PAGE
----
The best known are transsexuals, officially termed 'Gender Identity Disorder'. I've recently met a teenage transsexual, a boy with a girl's body, in the volunteering program I'm in. He's a participant in the older group and a volunteer for the younger group. He's got a rough situation, but he's handling it very well - better than I would've. For more information on transsexuals, check out Transgender Care or one of the many other websites devoted to transgender issues.
What many people don't know is that transsexualism is only one kind of identity weirdness. There are many others as well.
A lot of people confuse identity differences with weird sexual kinks. Even transsexuals are sometimes confused with transvestites - people, usually men, who dress in the opposite gender's clothes for sexual excitement but are secure in their gender identity. For transsexuals, it's not a sexual thing, it's an identity thing. And that's true for all the conditions I'm describing here.
First, there are the transabled, also known as people with body integrity identity disorder - people who, though non-disabled, feel that their true self is someone with a disability. Most often they want to have a limb amputated, though spinal cord damage and blindness are common too, and some identify with other disabilities. If they can't get someone to surgically induce a disability, they might pretend they have it, such as a transabled paraplegic using a wheelchair even though his or her legs work fine. For some reason, a lot of disabled people seem to be really offended by the existence of these people, which makes no sense to me as a disabled person - just like the negative reaction to transgender people by many feminists makes no sense to me as a feminist. I don't think being disabled is a bad thing, so why would it bother me that someone wants to be disabled? For more information on transabled people, check out Transabled.org.
A condition some people confuse with being transabled is adult baby syndrome (adult child, teen baby, etc)also called transaged, age identity disorder or infantilism. These people identify as being a much younger age than they actually are, such as feeling they are in some sense a baby despite being physically adult. The thing many of these people hope for the most is to find someone willing to roleplay as a parent or babysitter and take care of them while they drink from a bottle, wear a diaper, and play with baby toys. Again, this is not a sexual thing - although there are 'diaper lovers' who are sexually attracted to wearing diapers, they are separate from adult babies in the same sense that transvestites are separate from transgender people. Many adult babies still act as adults for much of the time, but want freedom to act as a baby from time to time. For more information, check out Little AB's website.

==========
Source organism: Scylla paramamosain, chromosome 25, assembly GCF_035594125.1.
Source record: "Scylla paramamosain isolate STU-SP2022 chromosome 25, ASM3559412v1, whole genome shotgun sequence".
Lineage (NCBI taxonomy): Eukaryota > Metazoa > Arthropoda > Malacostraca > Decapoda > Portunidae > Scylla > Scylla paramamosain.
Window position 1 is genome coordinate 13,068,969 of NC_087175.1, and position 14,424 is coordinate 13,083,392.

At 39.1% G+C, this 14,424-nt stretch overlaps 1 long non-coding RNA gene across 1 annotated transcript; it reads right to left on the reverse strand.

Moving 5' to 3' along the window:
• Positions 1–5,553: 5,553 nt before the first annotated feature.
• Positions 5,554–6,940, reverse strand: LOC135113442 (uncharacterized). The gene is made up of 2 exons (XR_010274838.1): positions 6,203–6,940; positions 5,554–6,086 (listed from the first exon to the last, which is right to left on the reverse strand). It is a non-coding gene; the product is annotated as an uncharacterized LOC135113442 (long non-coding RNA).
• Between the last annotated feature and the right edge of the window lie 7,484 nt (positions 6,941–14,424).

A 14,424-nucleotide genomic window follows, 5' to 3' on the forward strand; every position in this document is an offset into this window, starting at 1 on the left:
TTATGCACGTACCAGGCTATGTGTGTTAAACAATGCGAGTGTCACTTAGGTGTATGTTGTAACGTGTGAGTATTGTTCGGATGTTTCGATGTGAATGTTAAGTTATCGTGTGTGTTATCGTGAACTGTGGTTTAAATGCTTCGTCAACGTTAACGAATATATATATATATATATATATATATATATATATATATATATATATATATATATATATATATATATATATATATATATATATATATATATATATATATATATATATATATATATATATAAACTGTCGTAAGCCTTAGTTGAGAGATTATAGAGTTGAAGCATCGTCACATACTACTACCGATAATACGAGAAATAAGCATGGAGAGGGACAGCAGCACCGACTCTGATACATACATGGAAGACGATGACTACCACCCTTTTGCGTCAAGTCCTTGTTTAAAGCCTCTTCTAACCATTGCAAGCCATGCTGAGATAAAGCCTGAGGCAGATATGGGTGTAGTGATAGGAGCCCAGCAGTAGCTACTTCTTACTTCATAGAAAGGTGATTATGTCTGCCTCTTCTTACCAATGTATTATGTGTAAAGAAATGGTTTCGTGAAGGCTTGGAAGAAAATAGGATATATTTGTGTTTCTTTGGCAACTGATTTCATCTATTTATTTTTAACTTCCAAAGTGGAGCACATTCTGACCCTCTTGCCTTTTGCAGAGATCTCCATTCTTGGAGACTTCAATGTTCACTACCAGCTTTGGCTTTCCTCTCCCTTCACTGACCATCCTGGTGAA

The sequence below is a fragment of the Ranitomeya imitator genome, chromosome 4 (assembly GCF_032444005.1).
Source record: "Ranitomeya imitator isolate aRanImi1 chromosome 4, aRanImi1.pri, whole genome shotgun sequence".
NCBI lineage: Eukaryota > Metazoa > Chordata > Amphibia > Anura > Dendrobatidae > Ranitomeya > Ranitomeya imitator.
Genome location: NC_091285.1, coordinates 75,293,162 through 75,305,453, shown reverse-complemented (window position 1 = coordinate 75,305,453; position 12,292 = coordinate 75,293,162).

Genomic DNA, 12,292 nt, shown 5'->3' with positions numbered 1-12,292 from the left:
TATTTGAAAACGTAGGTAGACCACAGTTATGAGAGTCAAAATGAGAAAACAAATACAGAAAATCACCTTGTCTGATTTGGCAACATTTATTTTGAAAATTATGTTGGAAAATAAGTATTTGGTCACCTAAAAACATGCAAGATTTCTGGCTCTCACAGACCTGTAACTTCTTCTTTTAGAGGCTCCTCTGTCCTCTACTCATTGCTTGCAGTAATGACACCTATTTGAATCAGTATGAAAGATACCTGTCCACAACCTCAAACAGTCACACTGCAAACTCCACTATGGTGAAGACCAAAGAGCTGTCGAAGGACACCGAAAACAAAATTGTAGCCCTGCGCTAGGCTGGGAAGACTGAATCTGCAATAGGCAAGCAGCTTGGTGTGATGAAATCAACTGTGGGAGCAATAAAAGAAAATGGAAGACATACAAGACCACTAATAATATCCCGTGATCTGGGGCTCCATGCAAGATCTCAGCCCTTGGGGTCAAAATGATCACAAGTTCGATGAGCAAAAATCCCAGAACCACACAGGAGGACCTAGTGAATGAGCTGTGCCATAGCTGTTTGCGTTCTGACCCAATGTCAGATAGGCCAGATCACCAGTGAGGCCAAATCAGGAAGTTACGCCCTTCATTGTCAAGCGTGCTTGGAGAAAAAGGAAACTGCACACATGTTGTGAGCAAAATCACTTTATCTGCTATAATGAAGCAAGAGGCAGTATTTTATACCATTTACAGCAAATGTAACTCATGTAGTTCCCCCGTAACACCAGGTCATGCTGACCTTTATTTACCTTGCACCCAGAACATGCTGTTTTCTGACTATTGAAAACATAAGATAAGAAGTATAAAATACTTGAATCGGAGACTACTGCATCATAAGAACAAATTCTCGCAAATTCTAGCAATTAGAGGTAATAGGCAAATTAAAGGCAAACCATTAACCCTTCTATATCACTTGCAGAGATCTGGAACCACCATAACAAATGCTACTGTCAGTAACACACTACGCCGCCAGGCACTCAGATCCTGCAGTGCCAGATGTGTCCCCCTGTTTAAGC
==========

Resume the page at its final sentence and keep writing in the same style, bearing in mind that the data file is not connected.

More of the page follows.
Another category includes otherkin, furry lifestylers and others who feel they are not truly human. Inside, they feel like they are actually a different species, whether some sort of animal or anthropormic animal or a mythological species of some kind. This has also been described as 'species dysphoria'. This is one of the harder forms of this condition for me to understand, because they don't just have a human body, but a human mind, and in that sense will never be anything but human. For example, sometimes I'd like to be a cat, but I know my cat sees the world in a way I will never understand because I do not have a cat's mind. It makes more sense to me, actually, for people to identify as mythological creatures, because many of these creatures are depicted as having reasonably humanlike minds, such that a human could conceivably think like them. Nevertheless, this is something some people seriously identify as, and I respect that. I don't understand it, but I respect it. For more information on otherkin, check out Otherkin Alliance.
There are probably other identity conditions in this cluster that I'm not aware of. Most of these conditions have little, if any research into them, and so not much is known about what causes them. Likely if we figured that out, we'd know a lot more about identity than we currently do. The human brain is an amazing thing, and some very strange phenomenon can result from it. But at the same time, we must remember that these are not just phenomenon, they are people, and many of these identity conditions carry with them a great deal of suffering. It can be extremely distressing to feel like you're in the wrong body, no matter what you feel your true form is.